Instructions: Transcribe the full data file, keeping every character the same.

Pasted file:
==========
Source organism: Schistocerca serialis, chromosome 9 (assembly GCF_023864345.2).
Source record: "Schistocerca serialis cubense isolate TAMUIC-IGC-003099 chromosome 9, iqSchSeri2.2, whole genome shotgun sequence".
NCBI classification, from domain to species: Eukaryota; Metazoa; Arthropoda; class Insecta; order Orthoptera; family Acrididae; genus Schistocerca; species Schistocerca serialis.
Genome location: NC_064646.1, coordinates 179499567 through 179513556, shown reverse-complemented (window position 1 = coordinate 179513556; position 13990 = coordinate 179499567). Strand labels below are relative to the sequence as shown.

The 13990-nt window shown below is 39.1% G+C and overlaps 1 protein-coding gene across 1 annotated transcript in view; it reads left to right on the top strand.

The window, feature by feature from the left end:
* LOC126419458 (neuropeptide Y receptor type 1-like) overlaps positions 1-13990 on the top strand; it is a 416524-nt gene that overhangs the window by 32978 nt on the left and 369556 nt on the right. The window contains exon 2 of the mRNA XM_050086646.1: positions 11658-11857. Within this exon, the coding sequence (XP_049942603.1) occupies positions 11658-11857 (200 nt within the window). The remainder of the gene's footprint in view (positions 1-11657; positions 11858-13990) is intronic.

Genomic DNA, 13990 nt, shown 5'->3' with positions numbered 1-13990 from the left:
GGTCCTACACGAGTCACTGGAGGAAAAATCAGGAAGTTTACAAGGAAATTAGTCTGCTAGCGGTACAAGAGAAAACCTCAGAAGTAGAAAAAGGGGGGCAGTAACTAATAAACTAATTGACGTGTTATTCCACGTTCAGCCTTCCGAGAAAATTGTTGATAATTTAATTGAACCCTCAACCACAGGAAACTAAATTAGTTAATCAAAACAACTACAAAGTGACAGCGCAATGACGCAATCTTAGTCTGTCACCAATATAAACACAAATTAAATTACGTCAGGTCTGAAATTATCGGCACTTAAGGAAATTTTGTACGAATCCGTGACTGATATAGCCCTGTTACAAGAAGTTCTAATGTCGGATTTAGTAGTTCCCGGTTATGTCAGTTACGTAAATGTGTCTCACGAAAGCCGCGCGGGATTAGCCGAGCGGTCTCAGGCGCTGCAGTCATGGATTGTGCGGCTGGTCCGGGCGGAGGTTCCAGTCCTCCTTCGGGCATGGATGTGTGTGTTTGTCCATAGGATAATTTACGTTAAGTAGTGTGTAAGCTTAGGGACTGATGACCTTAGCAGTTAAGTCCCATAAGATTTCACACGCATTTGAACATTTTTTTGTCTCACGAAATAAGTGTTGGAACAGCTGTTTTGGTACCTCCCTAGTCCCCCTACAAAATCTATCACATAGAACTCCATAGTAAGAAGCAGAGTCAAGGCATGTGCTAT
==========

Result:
Source organism: Schistocerca serialis, chromosome 9 (assembly GCF_023864345.2).
Source record: "Schistocerca serialis cubense isolate TAMUIC-IGC-003099 chromosome 9, iqSchSeri2.2, whole genome shotgun sequence".
NCBI classification, from domain to species: Eukaryota; Metazoa; Arthropoda; class Insecta; order Orthoptera; family Acrididae; genus Schistocerca; species Schistocerca serialis.
Genome location: NC_064646.1, coordinates 179499567 through 179513556, shown reverse-complemented (window position 1 = coordinate 179513556; position 13990 = coordinate 179499567). Strand labels below are relative to the sequence as shown.

The 13990-nt window shown below is 39.1% G+C and overlaps 1 protein-coding gene across 1 annotated transcript in view; it reads left to right on the top strand.

The window, feature by feature from the left end:
* LOC126419458 (neuropeptide Y receptor type 1-like) overlaps positions 1-13990 on the top strand; it is a 416524-nt gene that overhangs the window by 32978 nt on the left and 369556 nt on the right. The window contains exon 2 of the mRNA XM_050086646.1: positions 11658-11857. Within this exon, the coding sequence (XP_049942603.1) occupies positions 11658-11857 (200 nt within the window). The remainder of the gene's footprint in view (positions 1-11657; positions 11858-13990) is intronic.

Genomic DNA, 13990 nt, shown 5'->3' with positions numbered 1-13990 from the left:
GGTCCTACACGAGTCACTGGAGGAAAAATCAGGAAGTTTACAAGGAAATTAGTCTGCTAGCGGTACAAGAGAAAACCTCAGAAGTAGAAAAAGGGGGGCAGTAACTAATAAACTAATTGACGTGTTATTCCACGTTCAGCCTTCCGAGAAAATTGTTGATAATTTAATTGAACCCTCAACCACAGGAAACTAAATTAGTTAATCAAAACAACTACAAAGTGACAGCGCAATGACGCAATCTTAGTCTGTCACCAATATAAACACAAATTAAATTACGTCAGGTCTGAAATTATCGGCACTTAAGGAAATTTTGTACGAATCCGTGACTGATATAGCCCTGTTACAAGAAGTTCTAATGTCGGATTTAGTAGTTCCCGGTTATGTCAGTTACGTAAATGTGTCTCACGAAAGCCGCGCGGGATTAGCCGAGCGGTCTCAGGCGCTGCAGTCATGGATTGTGCGGCTGGTCCGGGCGGAGGTTCCAGTCCTCCTTCGGGCATGGATGTGTGTGTTTGTCCATAGGATAATTTACGTTAAGTAGTGTGTAAGCTTAGGGACTGATGACCTTAGCAGTTAAGTCCCATAAGATTTCACACGCATTTGAACATTTTTTTGTCTCACGAAATAAGTGTTGGAACAGCTGTTTTGGTACCTCCCTAGTCCCCCTACAAAATCTATCACATAGAACTCCATAGTAAGAAGCAGAGTCAAGGCATGTGCTAT